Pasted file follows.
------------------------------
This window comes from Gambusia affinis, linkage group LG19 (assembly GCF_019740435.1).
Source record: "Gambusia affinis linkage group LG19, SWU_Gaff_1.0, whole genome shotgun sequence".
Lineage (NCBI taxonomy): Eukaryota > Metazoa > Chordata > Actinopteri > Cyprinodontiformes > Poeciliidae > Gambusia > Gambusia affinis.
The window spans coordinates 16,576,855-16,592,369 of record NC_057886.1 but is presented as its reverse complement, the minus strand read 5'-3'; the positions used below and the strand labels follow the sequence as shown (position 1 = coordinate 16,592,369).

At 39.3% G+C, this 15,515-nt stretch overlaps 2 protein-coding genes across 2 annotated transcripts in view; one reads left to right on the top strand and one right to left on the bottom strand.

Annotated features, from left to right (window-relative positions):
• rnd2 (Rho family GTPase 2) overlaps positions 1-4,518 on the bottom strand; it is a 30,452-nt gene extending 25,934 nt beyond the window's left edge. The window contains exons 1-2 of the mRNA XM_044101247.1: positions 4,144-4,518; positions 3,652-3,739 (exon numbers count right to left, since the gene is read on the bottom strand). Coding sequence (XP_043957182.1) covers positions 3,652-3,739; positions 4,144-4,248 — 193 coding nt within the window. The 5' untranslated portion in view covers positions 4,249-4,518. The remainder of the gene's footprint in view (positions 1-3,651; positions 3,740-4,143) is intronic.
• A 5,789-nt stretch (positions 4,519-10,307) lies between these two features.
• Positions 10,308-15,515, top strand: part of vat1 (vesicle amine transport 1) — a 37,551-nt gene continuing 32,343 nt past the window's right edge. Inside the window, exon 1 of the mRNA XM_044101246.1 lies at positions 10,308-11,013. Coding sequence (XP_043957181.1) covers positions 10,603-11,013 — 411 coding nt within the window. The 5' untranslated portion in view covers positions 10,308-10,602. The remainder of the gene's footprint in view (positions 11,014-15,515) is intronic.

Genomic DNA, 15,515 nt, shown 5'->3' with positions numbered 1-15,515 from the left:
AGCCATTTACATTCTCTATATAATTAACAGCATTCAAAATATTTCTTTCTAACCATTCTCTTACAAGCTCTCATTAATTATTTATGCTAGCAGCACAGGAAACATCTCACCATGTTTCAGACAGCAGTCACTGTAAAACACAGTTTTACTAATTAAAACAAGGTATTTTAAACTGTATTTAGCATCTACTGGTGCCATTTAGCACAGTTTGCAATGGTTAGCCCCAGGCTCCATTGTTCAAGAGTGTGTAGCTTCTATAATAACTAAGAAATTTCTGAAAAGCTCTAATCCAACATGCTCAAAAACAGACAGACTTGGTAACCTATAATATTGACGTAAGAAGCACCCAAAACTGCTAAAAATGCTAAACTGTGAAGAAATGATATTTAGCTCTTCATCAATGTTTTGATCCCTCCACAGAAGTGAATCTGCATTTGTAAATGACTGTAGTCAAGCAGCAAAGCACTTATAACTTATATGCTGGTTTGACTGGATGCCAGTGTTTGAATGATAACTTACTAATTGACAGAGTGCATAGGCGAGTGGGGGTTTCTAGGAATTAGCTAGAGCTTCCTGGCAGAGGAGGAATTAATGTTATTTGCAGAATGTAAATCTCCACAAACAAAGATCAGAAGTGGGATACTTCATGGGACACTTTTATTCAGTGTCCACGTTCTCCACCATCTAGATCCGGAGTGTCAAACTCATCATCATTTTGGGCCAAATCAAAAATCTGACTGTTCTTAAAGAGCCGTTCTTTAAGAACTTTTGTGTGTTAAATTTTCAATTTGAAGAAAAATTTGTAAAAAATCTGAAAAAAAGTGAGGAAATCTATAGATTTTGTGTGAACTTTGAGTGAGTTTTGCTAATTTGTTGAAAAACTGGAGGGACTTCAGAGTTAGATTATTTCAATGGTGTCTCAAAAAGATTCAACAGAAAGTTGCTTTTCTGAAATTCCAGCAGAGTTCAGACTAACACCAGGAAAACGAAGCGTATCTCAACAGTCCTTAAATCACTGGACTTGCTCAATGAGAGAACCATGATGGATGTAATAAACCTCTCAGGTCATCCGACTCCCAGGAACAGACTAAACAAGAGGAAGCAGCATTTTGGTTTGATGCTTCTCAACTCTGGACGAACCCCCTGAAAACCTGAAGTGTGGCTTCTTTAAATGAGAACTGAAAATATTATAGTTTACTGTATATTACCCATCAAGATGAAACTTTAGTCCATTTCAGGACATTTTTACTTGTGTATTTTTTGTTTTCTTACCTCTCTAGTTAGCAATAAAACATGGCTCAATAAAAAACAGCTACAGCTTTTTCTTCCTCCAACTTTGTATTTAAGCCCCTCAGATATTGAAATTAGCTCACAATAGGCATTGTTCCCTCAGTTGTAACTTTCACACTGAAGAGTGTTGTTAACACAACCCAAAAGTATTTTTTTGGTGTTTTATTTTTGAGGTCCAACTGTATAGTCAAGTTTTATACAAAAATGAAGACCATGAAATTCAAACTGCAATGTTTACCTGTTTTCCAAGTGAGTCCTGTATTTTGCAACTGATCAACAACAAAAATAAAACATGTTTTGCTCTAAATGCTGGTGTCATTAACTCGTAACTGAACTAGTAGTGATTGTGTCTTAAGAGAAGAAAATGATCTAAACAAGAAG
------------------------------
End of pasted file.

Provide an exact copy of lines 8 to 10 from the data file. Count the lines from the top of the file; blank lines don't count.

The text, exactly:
• A 5,789-nt stretch (positions 4,519-10,307) lies between these two features.
• Positions 10,308-15,515, top strand: part of vat1 (vesicle amine transport 1) — a 37,551-nt gene continuing 32,343 nt past the window's right edge. Inside the window, exon 1 of the mRNA XM_044101246.1 lies at positions 10,308-11,013. Coding sequence (XP_043957181.1) covers positions 10,603-11,013 — 411 coding nt within the window. The 5' untranslated portion in view covers positions 10,308-10,602. The remainder of the gene's footprint in view (positions 11,014-15,515) is intronic.

Genomic DNA, 15,515 nt, shown 5'->3' with positions numbered 1-15,515 from the left: